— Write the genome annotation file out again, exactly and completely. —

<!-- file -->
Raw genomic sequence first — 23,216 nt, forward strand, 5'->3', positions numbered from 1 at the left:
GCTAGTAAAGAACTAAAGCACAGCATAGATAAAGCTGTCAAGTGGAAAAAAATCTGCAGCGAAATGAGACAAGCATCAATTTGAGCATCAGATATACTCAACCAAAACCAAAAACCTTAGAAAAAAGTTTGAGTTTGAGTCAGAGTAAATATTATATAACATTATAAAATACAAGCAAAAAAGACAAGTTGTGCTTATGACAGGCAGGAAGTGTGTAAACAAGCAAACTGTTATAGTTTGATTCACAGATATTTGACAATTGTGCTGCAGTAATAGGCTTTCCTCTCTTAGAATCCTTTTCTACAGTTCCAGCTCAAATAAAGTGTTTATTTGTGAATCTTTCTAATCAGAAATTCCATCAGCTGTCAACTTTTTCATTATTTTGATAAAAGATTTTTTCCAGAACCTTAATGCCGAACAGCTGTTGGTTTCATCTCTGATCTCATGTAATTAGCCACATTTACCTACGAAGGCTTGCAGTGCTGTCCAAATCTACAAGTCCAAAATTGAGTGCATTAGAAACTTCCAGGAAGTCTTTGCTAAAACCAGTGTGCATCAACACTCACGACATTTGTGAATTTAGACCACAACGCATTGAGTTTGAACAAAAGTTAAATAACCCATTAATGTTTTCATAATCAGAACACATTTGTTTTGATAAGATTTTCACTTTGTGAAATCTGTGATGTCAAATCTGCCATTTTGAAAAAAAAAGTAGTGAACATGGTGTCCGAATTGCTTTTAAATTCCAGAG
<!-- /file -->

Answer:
Raw genomic sequence first — 23,216 nt, forward strand, 5'->3', positions numbered from 1 at the left:
GCTAGTAAAGAACTAAAGCACAGCATAGATAAAGCTGTCAAGTGGAAAAAAATCTGCAGCGAAATGAGACAAGCATCAATTTGAGCATCAGATATACTCAACCAAAACCAAAAACCTTAGAAAAAAGTTTGAGTTTGAGTCAGAGTAAATATTATATAACATTATAAAATACAAGCAAAAAAGACAAGTTGTGCTTATGACAGGCAGGAAGTGTGTAAACAAGCAAACTGTTATAGTTTGATTCACAGATATTTGACAATTGTGCTGCAGTAATAGGCTTTCCTCTCTTAGAATCCTTTTCTACAGTTCCAGCTCAAATAAAGTGTTTATTTGTGAATCTTTCTAATCAGAAATTCCATCAGCTGTCAACTTTTTCATTATTTTGATAAAAGATTTTTTCCAGAACCTTAATGCCGAACAGCTGTTGGTTTCATCTCTGATCTCATGTAATTAGCCACATTTACCTACGAAGGCTTGCAGTGCTGTCCAAATCTACAAGTCCAAAATTGAGTGCATTAGAAACTTCCAGGAAGTCTTTGCTAAAACCAGTGTGCATCAACACTCACGACATTTGTGAATTTAGACCACAACGCATTGAGTTTGAACAAAAGTTAAATAACCCATTAATGTTTTCATAATCAGAACACATTTGTTTTGATAAGATTTTCACTTTGTGAAATCTGTGATGTCAAATCTGCCATTTTGAAAAAAAAAGTAGTGAACATGGTGTCCGAATTGCTTTTAAATTCCAGAG